The Trustees are pleas’d to see by your Proceedings from the 23d. of October 1747 to the 9th. of January following, that so many Persons have applied to you for Grants of Land in the Colony. There has been no Board of Common Council to confirm these Grants, but you and the Grantees may depend on the Confirmation of them the first that can be procur’d. The Cautions you observe in seeing that those who apply have Abilities sufficient to cultivate their Lands are very satisfactory to the Trustees. The Design of Ship building would undoubtedly prove of great Advantage to the Colony, as would likewise opening a larger Trade with the Indians, and bringing it nearer to Savanah, that this may prove the chief Place for the Exportation of Skins, as it is the best situated for it. There can therefore be no Danger in granting Lands to those who propose this, and who enter into the usual Conditions of Grants. vizt. Keeping the proper Proportion of Servants to cultivate what they take up; But this must be left in great Measure to your Prudence.
The Conduct of Mr. [Thomas] Bosomworth in taking Lands under Grants (as he calls them) from the Indians is unjustifiable; And particular Directions will be sent over upon this Account. He ought to be sensible, that he cannot hold any Lands in the Province of Georgia, under any Power or Authority but what is deriv’d from the King, without forfeiting his Allegiance, and this Power by the Charter is vested in the Trustees. The taking up and holding Lands in this manner has always been discountenanc’d in every one of the American Colonies, and whenever any Acts have been pass’d in any of them, to secure the Possession of Lands to British Subjects in America, it has always been with an Exception to Lands taken up by Grants from the Indians.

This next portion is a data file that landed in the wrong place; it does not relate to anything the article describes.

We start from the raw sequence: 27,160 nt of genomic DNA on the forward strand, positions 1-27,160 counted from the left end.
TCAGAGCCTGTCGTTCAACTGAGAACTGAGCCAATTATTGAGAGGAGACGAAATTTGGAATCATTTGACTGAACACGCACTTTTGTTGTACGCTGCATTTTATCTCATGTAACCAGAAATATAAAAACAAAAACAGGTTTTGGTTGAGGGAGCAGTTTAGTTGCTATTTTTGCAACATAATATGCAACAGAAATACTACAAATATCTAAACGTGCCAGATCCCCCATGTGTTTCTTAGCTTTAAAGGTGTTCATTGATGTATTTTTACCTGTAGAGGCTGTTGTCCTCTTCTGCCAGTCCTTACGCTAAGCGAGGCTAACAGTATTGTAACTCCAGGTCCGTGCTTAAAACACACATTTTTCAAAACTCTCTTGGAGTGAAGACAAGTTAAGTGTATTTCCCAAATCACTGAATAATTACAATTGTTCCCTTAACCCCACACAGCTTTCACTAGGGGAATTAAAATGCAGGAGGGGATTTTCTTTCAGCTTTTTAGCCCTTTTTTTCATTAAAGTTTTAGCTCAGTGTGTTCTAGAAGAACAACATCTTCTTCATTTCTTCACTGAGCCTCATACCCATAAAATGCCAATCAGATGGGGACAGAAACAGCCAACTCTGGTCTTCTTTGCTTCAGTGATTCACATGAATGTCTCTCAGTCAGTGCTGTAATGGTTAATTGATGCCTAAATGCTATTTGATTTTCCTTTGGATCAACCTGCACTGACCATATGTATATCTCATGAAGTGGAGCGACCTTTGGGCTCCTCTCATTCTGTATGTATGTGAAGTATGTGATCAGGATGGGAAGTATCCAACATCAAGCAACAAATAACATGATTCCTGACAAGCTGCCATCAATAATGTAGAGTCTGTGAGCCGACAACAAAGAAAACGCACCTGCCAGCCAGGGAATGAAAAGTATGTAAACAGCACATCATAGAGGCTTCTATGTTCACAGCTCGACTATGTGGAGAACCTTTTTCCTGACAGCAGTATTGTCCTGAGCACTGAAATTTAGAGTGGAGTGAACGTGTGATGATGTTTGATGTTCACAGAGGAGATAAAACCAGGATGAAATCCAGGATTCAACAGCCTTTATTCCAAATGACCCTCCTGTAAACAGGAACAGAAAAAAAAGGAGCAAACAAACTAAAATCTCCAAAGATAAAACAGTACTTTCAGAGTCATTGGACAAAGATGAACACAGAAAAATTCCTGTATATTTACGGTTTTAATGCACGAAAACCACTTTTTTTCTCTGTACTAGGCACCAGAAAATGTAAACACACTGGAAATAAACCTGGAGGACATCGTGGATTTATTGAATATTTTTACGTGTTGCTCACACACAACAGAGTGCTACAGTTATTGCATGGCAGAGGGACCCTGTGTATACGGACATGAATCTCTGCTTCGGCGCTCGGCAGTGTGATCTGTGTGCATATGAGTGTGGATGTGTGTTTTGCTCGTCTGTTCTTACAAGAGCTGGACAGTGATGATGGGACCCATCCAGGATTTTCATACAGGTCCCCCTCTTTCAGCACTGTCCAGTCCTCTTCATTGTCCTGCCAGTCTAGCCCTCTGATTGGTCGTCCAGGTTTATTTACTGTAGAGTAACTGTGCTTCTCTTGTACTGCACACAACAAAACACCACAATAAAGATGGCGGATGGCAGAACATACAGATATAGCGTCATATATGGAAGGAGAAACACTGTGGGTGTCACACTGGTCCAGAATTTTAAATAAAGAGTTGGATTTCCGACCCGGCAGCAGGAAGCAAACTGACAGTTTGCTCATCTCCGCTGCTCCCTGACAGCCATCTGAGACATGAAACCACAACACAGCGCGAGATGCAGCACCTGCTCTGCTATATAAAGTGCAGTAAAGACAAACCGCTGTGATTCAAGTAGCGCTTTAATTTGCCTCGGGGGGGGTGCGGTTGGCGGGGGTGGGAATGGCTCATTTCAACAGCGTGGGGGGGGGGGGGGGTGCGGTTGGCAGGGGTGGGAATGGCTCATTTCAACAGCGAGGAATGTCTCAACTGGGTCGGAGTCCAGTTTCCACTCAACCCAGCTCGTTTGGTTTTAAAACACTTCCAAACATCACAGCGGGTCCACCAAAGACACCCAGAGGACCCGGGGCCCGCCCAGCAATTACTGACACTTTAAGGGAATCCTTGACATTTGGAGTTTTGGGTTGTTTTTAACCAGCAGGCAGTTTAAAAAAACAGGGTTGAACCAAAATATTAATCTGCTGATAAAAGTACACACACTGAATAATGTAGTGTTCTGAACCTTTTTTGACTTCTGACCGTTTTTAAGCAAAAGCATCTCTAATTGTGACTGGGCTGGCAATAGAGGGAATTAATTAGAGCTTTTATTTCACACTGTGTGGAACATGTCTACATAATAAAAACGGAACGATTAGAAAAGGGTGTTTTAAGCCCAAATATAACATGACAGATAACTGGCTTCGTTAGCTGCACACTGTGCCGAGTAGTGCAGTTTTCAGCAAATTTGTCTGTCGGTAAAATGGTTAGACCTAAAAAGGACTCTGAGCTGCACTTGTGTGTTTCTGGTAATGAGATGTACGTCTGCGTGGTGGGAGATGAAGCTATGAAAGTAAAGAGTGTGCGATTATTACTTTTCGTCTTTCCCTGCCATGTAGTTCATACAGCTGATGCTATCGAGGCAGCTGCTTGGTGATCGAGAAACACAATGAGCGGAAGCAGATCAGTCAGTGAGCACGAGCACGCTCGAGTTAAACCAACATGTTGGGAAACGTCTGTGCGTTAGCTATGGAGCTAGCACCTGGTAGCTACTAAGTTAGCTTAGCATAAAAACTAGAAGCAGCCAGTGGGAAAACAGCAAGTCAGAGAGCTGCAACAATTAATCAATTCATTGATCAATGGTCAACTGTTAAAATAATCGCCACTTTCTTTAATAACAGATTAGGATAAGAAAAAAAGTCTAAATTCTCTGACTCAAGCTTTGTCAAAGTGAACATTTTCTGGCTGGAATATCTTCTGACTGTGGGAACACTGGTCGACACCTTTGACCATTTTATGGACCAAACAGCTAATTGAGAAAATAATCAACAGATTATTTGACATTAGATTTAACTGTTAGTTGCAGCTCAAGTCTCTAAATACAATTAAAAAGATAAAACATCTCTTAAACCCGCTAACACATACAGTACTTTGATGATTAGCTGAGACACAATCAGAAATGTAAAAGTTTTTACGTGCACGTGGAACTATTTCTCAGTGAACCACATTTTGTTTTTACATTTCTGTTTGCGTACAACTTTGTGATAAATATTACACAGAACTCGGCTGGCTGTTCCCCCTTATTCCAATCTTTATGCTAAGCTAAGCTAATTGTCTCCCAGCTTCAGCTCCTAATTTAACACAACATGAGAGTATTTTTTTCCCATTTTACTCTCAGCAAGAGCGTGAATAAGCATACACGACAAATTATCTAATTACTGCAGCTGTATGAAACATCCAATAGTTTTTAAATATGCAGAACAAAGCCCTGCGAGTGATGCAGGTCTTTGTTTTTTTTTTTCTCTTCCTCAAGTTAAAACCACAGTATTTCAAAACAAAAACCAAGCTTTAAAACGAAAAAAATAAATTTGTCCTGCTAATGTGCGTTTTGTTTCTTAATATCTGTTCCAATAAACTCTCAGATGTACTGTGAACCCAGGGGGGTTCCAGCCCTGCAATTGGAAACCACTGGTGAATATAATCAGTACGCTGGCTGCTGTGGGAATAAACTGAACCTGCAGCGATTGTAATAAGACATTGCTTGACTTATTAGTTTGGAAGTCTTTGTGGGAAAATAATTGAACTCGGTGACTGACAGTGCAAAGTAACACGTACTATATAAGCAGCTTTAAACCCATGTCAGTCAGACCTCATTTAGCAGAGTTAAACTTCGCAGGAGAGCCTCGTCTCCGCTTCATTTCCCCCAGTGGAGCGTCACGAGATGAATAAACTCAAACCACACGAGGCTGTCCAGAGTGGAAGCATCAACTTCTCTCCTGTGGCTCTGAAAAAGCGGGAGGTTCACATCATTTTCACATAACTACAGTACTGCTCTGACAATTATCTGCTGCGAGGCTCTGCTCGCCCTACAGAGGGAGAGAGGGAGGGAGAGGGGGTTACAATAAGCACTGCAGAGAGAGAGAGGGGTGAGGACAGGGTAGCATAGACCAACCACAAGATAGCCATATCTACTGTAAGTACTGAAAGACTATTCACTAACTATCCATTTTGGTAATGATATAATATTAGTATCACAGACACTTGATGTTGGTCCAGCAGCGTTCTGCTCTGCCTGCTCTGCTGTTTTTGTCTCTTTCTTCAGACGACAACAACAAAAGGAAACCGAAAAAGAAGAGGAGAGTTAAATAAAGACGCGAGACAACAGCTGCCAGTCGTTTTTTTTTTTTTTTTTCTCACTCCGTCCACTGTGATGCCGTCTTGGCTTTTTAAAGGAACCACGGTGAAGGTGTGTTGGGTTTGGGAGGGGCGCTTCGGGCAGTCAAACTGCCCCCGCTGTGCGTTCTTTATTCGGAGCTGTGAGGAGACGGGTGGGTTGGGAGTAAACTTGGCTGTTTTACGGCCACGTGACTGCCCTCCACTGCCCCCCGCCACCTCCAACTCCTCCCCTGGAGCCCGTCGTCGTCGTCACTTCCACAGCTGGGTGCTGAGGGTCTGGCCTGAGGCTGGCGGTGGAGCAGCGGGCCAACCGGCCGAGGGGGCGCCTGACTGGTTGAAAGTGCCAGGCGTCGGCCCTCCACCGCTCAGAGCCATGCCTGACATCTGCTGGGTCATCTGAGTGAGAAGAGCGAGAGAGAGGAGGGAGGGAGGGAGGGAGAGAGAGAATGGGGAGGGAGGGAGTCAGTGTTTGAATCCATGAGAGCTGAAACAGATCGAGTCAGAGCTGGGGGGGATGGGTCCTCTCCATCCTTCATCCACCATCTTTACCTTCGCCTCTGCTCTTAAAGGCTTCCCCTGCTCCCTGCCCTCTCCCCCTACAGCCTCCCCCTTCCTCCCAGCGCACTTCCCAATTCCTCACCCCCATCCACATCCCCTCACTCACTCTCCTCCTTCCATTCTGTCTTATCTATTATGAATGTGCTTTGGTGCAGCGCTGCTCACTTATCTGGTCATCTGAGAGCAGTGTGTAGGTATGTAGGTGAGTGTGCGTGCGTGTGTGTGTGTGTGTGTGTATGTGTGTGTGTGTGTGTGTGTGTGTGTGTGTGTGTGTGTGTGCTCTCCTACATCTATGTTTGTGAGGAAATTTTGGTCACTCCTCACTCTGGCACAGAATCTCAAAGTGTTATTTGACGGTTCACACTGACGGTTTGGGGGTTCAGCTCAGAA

The Trustees have lately rec’d a Notification of His Majesty’s Pleasure to appoint a Person, to act in Conjunction with a Person to be appointed by the Governor Council and Assembly of South Carolina, in the Distribution of Presents, to be sent from hence, to the Indians contiguous to and in Alliance with the Provinces of South Carolina and Georgia; You will therefore, when the Presents are sent be informed, who the Person will be to act for the Trustees in the Distribution of them, and of the Instructions he will receive for that Purpose.